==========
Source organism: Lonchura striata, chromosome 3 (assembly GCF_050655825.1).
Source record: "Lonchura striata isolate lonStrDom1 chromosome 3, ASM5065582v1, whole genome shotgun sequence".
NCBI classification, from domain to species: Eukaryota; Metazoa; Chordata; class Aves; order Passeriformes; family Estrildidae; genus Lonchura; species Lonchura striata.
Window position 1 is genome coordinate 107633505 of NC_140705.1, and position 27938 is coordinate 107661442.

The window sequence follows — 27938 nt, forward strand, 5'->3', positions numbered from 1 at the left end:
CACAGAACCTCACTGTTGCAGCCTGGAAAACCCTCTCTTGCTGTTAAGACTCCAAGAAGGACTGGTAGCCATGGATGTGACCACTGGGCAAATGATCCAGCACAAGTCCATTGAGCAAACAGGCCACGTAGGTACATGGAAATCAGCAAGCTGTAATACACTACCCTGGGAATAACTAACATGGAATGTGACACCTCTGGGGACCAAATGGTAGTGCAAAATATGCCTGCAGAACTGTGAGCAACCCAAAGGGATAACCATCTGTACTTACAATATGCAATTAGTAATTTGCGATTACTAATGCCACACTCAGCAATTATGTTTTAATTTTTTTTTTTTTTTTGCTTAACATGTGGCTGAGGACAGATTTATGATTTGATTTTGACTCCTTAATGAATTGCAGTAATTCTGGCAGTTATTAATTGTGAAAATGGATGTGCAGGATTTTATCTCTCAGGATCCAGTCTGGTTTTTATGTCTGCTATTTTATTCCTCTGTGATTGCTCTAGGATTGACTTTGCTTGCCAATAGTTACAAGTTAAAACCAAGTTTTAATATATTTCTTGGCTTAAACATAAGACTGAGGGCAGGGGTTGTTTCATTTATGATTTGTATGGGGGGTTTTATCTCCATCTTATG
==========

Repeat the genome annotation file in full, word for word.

Source organism: Lonchura striata, chromosome 3 (assembly GCF_050655825.1).
Source record: "Lonchura striata isolate lonStrDom1 chromosome 3, ASM5065582v1, whole genome shotgun sequence".
NCBI classification, from domain to species: Eukaryota; Metazoa; Chordata; class Aves; order Passeriformes; family Estrildidae; genus Lonchura; species Lonchura striata.
Window position 1 is genome coordinate 107633505 of NC_140705.1, and position 27938 is coordinate 107661442.

The window sequence follows — 27938 nt, forward strand, 5'->3', positions numbered from 1 at the left end:
CACAGAACCTCACTGTTGCAGCCTGGAAAACCCTCTCTTGCTGTTAAGACTCCAAGAAGGACTGGTAGCCATGGATGTGACCACTGGGCAAATGATCCAGCACAAGTCCATTGAGCAAACAGGCCACGTAGGTACATGGAAATCAGCAAGCTGTAATACACTACCCTGGGAATAACTAACATGGAATGTGACACCTCTGGGGACCAAATGGTAGTGCAAAATATGCCTGCAGAACTGTGAGCAACCCAAAGGGATAACCATCTGTACTTACAATATGCAATTAGTAATTTGCGATTACTAATGCCACACTCAGCAATTATGTTTTAATTTTTTTTTTTTTTTTGCTTAACATGTGGCTGAGGACAGATTTATGATTTGATTTTGACTCCTTAATGAATTGCAGTAATTCTGGCAGTTATTAATTGTGAAAATGGATGTGCAGGATTTTATCTCTCAGGATCCAGTCTGGTTTTTATGTCTGCTATTTTATTCCTCTGTGATTGCTCTAGGATTGACTTTGCTTGCCAATAGTTACAAGTTAAAACCAAGTTTTAATATATTTCTTGGCTTAAACATAAGACTGAGGGCAGGGGTTGTTTCATTTATGATTTGTATGGGGGGTTTTATCTCCATCTTATG